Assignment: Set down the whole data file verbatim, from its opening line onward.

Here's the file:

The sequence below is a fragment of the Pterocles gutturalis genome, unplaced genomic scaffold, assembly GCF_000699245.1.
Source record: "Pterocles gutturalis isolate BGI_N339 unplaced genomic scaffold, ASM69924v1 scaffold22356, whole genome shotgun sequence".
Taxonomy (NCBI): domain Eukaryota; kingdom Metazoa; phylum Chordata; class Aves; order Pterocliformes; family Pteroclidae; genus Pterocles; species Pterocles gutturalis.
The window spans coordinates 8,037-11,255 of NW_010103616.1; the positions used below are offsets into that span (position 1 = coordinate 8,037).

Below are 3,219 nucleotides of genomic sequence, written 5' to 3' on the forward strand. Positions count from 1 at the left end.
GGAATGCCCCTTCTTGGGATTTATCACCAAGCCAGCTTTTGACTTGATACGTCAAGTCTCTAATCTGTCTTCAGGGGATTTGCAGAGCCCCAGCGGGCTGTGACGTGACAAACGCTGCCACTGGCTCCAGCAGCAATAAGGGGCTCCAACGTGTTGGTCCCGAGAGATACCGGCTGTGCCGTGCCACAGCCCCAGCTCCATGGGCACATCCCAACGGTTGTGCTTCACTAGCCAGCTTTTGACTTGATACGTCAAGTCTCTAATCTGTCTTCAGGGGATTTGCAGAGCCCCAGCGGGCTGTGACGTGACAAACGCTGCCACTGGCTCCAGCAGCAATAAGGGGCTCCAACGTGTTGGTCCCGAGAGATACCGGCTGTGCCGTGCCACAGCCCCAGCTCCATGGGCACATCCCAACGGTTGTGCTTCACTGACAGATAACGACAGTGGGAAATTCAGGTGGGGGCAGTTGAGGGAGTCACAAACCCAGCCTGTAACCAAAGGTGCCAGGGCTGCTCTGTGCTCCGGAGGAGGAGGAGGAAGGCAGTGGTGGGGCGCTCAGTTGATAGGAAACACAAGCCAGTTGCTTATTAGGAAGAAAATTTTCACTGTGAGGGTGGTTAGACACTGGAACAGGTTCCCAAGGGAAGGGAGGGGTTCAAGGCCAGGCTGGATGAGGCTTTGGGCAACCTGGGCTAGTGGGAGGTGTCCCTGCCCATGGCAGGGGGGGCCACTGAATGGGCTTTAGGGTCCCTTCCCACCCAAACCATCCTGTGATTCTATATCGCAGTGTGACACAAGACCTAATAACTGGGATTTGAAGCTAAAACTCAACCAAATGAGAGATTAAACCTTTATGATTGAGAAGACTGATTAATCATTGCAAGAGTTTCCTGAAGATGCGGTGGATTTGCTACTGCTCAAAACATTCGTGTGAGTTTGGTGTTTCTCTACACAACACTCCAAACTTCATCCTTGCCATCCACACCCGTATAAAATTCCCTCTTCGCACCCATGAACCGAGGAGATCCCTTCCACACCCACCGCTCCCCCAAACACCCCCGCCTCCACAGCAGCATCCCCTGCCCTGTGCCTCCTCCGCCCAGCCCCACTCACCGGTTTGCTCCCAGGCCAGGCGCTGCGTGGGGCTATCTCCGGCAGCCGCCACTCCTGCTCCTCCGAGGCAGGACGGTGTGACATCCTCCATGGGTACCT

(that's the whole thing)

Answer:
The sequence below is a fragment of the Pterocles gutturalis genome, unplaced genomic scaffold, assembly GCF_000699245.1.
Source record: "Pterocles gutturalis isolate BGI_N339 unplaced genomic scaffold, ASM69924v1 scaffold22356, whole genome shotgun sequence".
Taxonomy (NCBI): domain Eukaryota; kingdom Metazoa; phylum Chordata; class Aves; order Pterocliformes; family Pteroclidae; genus Pterocles; species Pterocles gutturalis.
The window spans coordinates 8,037-11,255 of NW_010103616.1; the positions used below are offsets into that span (position 1 = coordinate 8,037).

Below are 3,219 nucleotides of genomic sequence, written 5' to 3' on the forward strand. Positions count from 1 at the left end.
GGAATGCCCCTTCTTGGGATTTATCACCAAGCCAGCTTTTGACTTGATACGTCAAGTCTCTAATCTGTCTTCAGGGGATTTGCAGAGCCCCAGCGGGCTGTGACGTGACAAACGCTGCCACTGGCTCCAGCAGCAATAAGGGGCTCCAACGTGTTGGTCCCGAGAGATACCGGCTGTGCCGTGCCACAGCCCCAGCTCCATGGGCACATCCCAACGGTTGTGCTTCACTAGCCAGCTTTTGACTTGATACGTCAAGTCTCTAATCTGTCTTCAGGGGATTTGCAGAGCCCCAGCGGGCTGTGACGTGACAAACGCTGCCACTGGCTCCAGCAGCAATAAGGGGCTCCAACGTGTTGGTCCCGAGAGATACCGGCTGTGCCGTGCCACAGCCCCAGCTCCATGGGCACATCCCAACGGTTGTGCTTCACTGACAGATAACGACAGTGGGAAATTCAGGTGGGGGCAGTTGAGGGAGTCACAAACCCAGCCTGTAACCAAAGGTGCCAGGGCTGCTCTGTGCTCCGGAGGAGGAGGAGGAAGGCAGTGGTGGGGCGCTCAGTTGATAGGAAACACAAGCCAGTTGCTTATTAGGAAGAAAATTTTCACTGTGAGGGTGGTTAGACACTGGAACAGGTTCCCAAGGGAAGGGAGGGGTTCAAGGCCAGGCTGGATGAGGCTTTGGGCAACCTGGGCTAGTGGGAGGTGTCCCTGCCCATGGCAGGGGGGGCCACTGAATGGGCTTTAGGGTCCCTTCCCACCCAAACCATCCTGTGATTCTATATCGCAGTGTGACACAAGACCTAATAACTGGGATTTGAAGCTAAAACTCAACCAAATGAGAGATTAAACCTTTATGATTGAGAAGACTGATTAATCATTGCAAGAGTTTCCTGAAGATGCGGTGGATTTGCTACTGCTCAAAACATTCGTGTGAGTTTGGTGTTTCTCTACACAACACTCCAAACTTCATCCTTGCCATCCACACCCGTATAAAATTCCCTCTTCGCACCCATGAACCGAGGAGATCCCTTCCACACCCACCGCTCCCCCAAACACCCCCGCCTCCACAGCAGCATCCCCTGCCCTGTGCCTCCTCCGCCCAGCCCCACTCACCGGTTTGCTCCCAGGCCAGGCGCTGCGTGGGGCTATCTCCGGCAGCCGCCACTCCTGCTCCTCCGAGGCAGGACGGTGTGACATCCTCCATGGGTACCT